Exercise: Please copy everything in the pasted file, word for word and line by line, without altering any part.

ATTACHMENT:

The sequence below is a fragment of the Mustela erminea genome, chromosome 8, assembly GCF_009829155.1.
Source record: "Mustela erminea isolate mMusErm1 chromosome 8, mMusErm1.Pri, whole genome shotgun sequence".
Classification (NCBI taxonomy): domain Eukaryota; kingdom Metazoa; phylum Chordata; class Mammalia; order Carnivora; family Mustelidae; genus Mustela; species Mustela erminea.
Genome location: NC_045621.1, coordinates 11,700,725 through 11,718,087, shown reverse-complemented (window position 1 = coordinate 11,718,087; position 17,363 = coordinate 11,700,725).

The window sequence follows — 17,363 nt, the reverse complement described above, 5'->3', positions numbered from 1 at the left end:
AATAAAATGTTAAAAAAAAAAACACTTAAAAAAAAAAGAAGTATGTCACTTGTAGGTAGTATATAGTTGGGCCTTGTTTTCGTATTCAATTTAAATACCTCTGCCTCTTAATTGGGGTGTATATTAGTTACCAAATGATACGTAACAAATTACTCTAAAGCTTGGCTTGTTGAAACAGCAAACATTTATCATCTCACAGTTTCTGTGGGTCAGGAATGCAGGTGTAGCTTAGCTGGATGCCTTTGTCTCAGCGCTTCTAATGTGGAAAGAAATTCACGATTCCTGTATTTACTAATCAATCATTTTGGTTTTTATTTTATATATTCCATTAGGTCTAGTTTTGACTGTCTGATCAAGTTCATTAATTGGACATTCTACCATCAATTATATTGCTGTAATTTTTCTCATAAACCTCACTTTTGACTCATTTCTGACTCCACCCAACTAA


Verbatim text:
The sequence below is a fragment of the Mustela erminea genome, chromosome 8, assembly GCF_009829155.1.
Source record: "Mustela erminea isolate mMusErm1 chromosome 8, mMusErm1.Pri, whole genome shotgun sequence".
Classification (NCBI taxonomy): domain Eukaryota; kingdom Metazoa; phylum Chordata; class Mammalia; order Carnivora; family Mustelidae; genus Mustela; species Mustela erminea.
Genome location: NC_045621.1, coordinates 11,700,725 through 11,718,087, shown reverse-complemented (window position 1 = coordinate 11,718,087; position 17,363 = coordinate 11,700,725).

The window sequence follows — 17,363 nt, the reverse complement described above, 5'->3', positions numbered from 1 at the left end:
AATAAAATGTTAAAAAAAAAAACACTTAAAAAAAAAAGAAGTATGTCACTTGTAGGTAGTATATAGTTGGGCCTTGTTTTCGTATTCAATTTAAATACCTCTGCCTCTTAATTGGGGTGTATATTAGTTACCAAATGATACGTAACAAATTACTCTAAAGCTTGGCTTGTTGAAACAGCAAACATTTATCATCTCACAGTTTCTGTGGGTCAGGAATGCAGGTGTAGCTTAGCTGGATGCCTTTGTCTCAGCGCTTCTAATGTGGAAAGAAATTCACGATTCCTGTATTTACTAATCAATCATTTTGGTTTTTATTTTATATATTCCATTAGGTCTAGTTTTGACTGTCTGATCAAGTTCATTAATTGGACATTCTACCATCAATTATATTGCTGTAATTTTTCTCATAAACCTCACTTTTGACTCATTTCTGACTCCACCCAACTAA